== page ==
I have read And watched this work. Actually, I’ve enjoyed every book I’ve read by this author. I think a lot of Jane Austen fans would enjoy the works of Elizabeth Gaskell but she definitely delves into deeper social and moral issues than Austen. I would highly recommend RUTH. It tackles issues rarely discussed publicly in the 1800’s in “ polite society”.

      1. Bayta Schwarz June 14, 2018

        Oh I’ve not even heard of that one! Must put it on my list 🙂

        1. Elysa Mac June 19, 2018

          Let me know if you read it!

  2. Rachel Kahindi June 12, 2018

    I did some googling on history of water beds, and it seems like it would be a bath topped with a sheet of rubber. Or something like a giant hot water bottle. Then there’s this ad (it’s a bit too small to read the text well). But apparently the Persians had some kind of water bed thousands of years ago.

    They spent so much time talking about Frederick, I think he will make it home.

    I love Bessy. It was so sweet when Margaret told her how much good their visit did her, and Bessy realized that she, in her poor state, was capable of helping someone like Margaret.

    1. Megan June 13, 2018

      That doesn’t seem comfortable at all!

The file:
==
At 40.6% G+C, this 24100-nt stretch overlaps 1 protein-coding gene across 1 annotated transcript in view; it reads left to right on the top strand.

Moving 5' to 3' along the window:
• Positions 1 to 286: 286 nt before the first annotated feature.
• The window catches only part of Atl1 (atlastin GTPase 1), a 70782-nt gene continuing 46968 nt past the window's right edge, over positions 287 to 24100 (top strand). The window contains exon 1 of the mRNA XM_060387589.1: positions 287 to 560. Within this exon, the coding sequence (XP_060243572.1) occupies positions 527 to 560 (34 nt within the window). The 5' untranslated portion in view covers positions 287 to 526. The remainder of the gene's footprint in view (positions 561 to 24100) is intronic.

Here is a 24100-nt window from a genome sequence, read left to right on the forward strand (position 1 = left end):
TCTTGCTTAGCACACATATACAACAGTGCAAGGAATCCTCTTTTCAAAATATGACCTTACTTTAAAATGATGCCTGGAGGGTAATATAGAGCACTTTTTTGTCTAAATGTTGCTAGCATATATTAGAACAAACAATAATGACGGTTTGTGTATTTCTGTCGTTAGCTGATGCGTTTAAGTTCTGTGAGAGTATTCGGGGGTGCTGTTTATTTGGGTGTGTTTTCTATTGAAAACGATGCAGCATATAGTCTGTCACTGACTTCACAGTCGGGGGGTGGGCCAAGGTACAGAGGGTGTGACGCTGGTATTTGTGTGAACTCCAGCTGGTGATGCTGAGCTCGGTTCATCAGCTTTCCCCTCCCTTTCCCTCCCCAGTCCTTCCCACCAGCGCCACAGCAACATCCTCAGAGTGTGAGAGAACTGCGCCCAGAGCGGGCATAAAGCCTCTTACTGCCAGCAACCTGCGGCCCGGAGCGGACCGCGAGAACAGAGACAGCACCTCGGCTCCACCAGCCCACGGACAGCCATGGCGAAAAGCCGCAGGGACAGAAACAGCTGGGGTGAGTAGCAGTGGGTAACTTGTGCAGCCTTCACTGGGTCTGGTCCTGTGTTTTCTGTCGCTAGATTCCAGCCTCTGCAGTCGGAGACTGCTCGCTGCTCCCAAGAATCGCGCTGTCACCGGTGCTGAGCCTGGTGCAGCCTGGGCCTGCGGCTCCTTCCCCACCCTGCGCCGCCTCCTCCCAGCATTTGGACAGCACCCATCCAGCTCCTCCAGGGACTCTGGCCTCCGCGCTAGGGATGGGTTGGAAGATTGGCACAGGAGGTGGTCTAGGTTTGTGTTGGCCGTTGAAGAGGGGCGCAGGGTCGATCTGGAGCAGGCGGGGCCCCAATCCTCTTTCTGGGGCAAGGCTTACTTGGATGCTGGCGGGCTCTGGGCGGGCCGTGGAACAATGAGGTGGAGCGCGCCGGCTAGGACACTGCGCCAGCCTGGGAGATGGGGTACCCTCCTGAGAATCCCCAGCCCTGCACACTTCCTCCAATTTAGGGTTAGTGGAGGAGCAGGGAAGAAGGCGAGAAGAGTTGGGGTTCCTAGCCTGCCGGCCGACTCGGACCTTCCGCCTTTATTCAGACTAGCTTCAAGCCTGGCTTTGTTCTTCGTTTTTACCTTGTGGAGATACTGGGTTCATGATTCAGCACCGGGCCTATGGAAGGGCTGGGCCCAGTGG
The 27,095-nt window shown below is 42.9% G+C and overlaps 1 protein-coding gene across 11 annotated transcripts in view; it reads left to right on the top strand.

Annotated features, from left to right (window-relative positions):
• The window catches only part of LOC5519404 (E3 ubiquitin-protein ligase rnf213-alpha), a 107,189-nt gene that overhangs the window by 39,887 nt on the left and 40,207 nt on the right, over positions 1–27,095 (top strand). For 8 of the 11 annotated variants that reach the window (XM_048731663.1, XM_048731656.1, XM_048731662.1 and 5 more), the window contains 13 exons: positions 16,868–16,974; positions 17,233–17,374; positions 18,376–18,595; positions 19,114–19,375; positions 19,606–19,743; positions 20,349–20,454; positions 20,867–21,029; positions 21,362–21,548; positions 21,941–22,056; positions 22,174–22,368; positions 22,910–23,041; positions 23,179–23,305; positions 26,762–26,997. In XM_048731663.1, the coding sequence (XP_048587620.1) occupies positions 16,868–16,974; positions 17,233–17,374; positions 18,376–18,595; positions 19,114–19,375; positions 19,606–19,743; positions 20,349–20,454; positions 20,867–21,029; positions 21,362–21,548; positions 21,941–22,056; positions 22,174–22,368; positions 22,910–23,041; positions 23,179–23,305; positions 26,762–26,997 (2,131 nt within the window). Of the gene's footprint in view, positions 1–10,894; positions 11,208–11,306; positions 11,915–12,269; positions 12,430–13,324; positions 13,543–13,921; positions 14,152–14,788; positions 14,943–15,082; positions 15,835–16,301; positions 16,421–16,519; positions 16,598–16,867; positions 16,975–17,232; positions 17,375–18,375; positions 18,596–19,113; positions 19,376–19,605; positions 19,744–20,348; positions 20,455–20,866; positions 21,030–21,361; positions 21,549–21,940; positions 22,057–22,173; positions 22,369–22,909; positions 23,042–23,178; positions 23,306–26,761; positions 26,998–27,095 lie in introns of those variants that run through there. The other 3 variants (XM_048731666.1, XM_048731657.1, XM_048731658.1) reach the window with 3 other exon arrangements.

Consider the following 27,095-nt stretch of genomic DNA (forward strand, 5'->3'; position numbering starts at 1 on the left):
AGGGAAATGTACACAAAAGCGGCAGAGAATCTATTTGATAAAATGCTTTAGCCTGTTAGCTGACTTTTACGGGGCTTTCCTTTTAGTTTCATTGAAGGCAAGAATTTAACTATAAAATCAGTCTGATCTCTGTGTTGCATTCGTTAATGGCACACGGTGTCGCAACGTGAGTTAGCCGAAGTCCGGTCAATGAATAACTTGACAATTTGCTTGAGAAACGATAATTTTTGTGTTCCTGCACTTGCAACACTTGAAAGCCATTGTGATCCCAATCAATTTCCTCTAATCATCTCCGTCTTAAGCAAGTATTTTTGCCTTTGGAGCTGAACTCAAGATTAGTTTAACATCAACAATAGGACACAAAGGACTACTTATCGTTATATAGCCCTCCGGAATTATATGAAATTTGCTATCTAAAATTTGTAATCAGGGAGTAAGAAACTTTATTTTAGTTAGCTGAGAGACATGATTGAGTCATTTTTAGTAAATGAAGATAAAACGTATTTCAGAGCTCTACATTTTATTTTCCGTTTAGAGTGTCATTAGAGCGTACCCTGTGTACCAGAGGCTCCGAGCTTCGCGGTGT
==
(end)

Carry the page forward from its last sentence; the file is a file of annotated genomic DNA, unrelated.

3. Ruth June 12, 2018

    I’m also thankful for Sarah’s suggestion! I misread how far to read this week as chapter 36 (plus I was already ahead from last week), so I will say that the next few chapters are action packed, and some of your questions will be answered and you’ll probably have a whole bunch of new questions (at least I do at this point).

    Even though they are in the same country, so many of the Hale’s experiences are cross-cultural ones. I’m impressed by Margaret’s ability to point out the difficulties faced in Southern England, because it seems like many people put on rose colored glasses about the place they left (it’s so clean! the sky is always blue! people are nice to strangers!), especially when things have been as difficult as they have for her. But instead of romanticizing how amazing southern England is, she is still relatively clear headed about the challenges of both places.

    Also, in chapter 20, Mr. Hale says “I hardly know as yet how to compare one of these houses with our Helstone cottages. I see furniture here which our labourers would never have thought of buying, and food commonly used which they would consider luxuries; yet for these very families there seems no other resource, now that their weekly wages are stopped, but the pawn-shop. One had need to learn a different language, and measure by a different standard, up here in Milton.” How often have I had this experience? What would mark someone as rich or poor or educated or uneducated or polite or impolite in my home culture is not the same as my host country’s culture. It is so easy to get tripped up and make incorrect observations or judgements if you just take one set of standards and impose it on a different place.